It has been said, often by Bay Area documentarians, that the Bay Area has more documentarians than any other American metropolis. How often it has been said, and by how many documentarians, is not known. Someone should document this.
In the meantime, we can go ahead and estimate that there are just so freaking many of them. The great news is that so freaking many of the so freaking many are great -- amply endowed with the Bay Area bona fides of cultural curiosity, political alertness, humane disposition and formal panache.
That's why Bay Area documentarians tend to do so well with Academy Award nominations, which in turn is why the Rafael Film Center, this time in association with the Center for Asian American Media, will screen three short docs from local makers Sunday afternoon. The award for Documentary Short Subject is among the least corrupt of Oscars; it really is an honor just to be nominated -- enough so that it's even an honor just to be shortlisted for the nomination. And each of these three moving and provocative films deserves that honor.
Steven Okazaki, a frequent Oscar nominee and winner for 1990's Days of Waiting, about the internment of Japanese-Americans during World War II, is at his sharpest when combing through the emotional aftermath of human catastrophe. On the heels of 2007's Emmy-winning White Light/Black Rain: The Destruction of Hiroshima and Nagasaki, Okazaki delivers The Conscience of Nhem En, in which he meets the man whose job as a 16-year-old soldier was to photograph thousands of people arriving at Cambodia's notorious S-21 prison, where the Khmer Rouge would systematically torture and murder them. "The photographer's job is to take photographs," Nhem En says today in his own defense. "As a human being, you have a conscience. Would you die for it?" Even more challengingly, he continues: "The world should thank me for my work. If I hadn't taken those photos, if it weren't for me, no one would know or care about Cambodia. They are the proof."
What's most striking about Okazaki's potent 25-minute film is his own receptiveness. His stance always seems more inquisitive than judgmental, and he also spends some time with a few of the prison's survivors (of about 17,000, only 8 are known to have made it out alive). Okazaki duly lingers on Nhem En's haunting photographs, and concludes with his own series of portraits of contemporary Cambodians -- quite clearly haunted themselves.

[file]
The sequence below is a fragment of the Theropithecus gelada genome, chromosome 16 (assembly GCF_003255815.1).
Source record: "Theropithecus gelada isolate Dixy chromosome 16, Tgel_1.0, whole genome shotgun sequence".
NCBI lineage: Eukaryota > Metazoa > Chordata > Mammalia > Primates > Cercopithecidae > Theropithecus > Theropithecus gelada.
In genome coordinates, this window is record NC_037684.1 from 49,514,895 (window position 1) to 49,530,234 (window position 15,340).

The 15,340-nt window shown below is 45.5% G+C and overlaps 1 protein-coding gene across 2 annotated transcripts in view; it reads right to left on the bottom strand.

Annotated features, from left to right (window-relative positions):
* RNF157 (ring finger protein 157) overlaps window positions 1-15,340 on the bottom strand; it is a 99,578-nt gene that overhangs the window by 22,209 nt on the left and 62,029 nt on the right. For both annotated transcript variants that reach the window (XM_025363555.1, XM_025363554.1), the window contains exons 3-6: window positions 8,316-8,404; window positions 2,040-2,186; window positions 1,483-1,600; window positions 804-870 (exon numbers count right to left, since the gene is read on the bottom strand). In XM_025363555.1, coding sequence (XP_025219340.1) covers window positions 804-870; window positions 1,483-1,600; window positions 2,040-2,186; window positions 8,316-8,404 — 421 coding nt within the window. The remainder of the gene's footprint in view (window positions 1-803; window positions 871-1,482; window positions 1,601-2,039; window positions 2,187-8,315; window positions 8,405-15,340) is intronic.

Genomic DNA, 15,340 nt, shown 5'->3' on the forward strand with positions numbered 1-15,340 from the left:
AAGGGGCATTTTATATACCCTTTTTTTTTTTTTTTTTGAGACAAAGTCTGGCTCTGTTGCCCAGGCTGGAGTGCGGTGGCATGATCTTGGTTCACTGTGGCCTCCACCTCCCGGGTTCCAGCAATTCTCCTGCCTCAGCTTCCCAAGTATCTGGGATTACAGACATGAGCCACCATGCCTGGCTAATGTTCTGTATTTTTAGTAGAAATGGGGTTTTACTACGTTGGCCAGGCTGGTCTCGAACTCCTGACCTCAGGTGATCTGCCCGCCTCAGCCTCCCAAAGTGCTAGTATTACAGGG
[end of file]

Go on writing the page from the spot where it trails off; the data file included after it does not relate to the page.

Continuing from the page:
Director Ruby Yang and producer Thomas Lennon won a documentary Oscar in 2006 for The Blood of Yingzhou District, about provincial Chinese children orphaned by A.I.D.S. Most recently they've re-teamed for Tongzhi in Love, a brief but memorable portrait of young gay men in modern China -- where, "among the three offenses against filial piety, failing to maintain the subsequent generation is the worst." Thus the already highly distressing solution of marrying lesbians and living lies to please the parents assumes even more obvious practical limitations. Yang, too, accomplishes much in a short span of time (30 minutes), weaving intimately confessional conversations, artful animation sequences and bluesy place-sensitive music by Bill Frisell and Brian Keane into a tapestry of rich, otherwise repressed inner lives.
The eponymous young subject of Megan Mylan's 39-minute film, Smile Pinki, is "Pinki" Kumari Sonkar, a ridiculously adorable little girl with inviting eyes and a bashful manner who, like many other kids, happens to have been born poor in rural India with a cleft lip. That could be a hurtful and isolating fate, were it not for Pankaj Kumar Singh, a social worker traveling from village to village gathering similarly afflicted children to get them free cosmetic surgery through a donation-based medical program at a Banaras hospital. "Had I known, I would have brought her to you as soon as she came into this world," Pinki's father tells Pankaj, with a poignant mixture of feelings that's characteristic of Mylan's compassionately observant film. Smile Pinki's main subjects may be children, but it's their parents' complex feelings -- of shame, pity, revulsion, adoration, gratitude, pride -- that drive the film.
What this means is that it's now safe to say that the Bay Area has the most emotionally walloping Academy-shortlisted documentary shorts of any American metropolis.
Bay Area Documentaries: Selections from the Academy's Shortlist plays at 4pm Sunday, January 11, 2008, at the Christopher B. Smith Rafael Film Center in San Rafael. For tickets and information visit cafilm.org/rfc.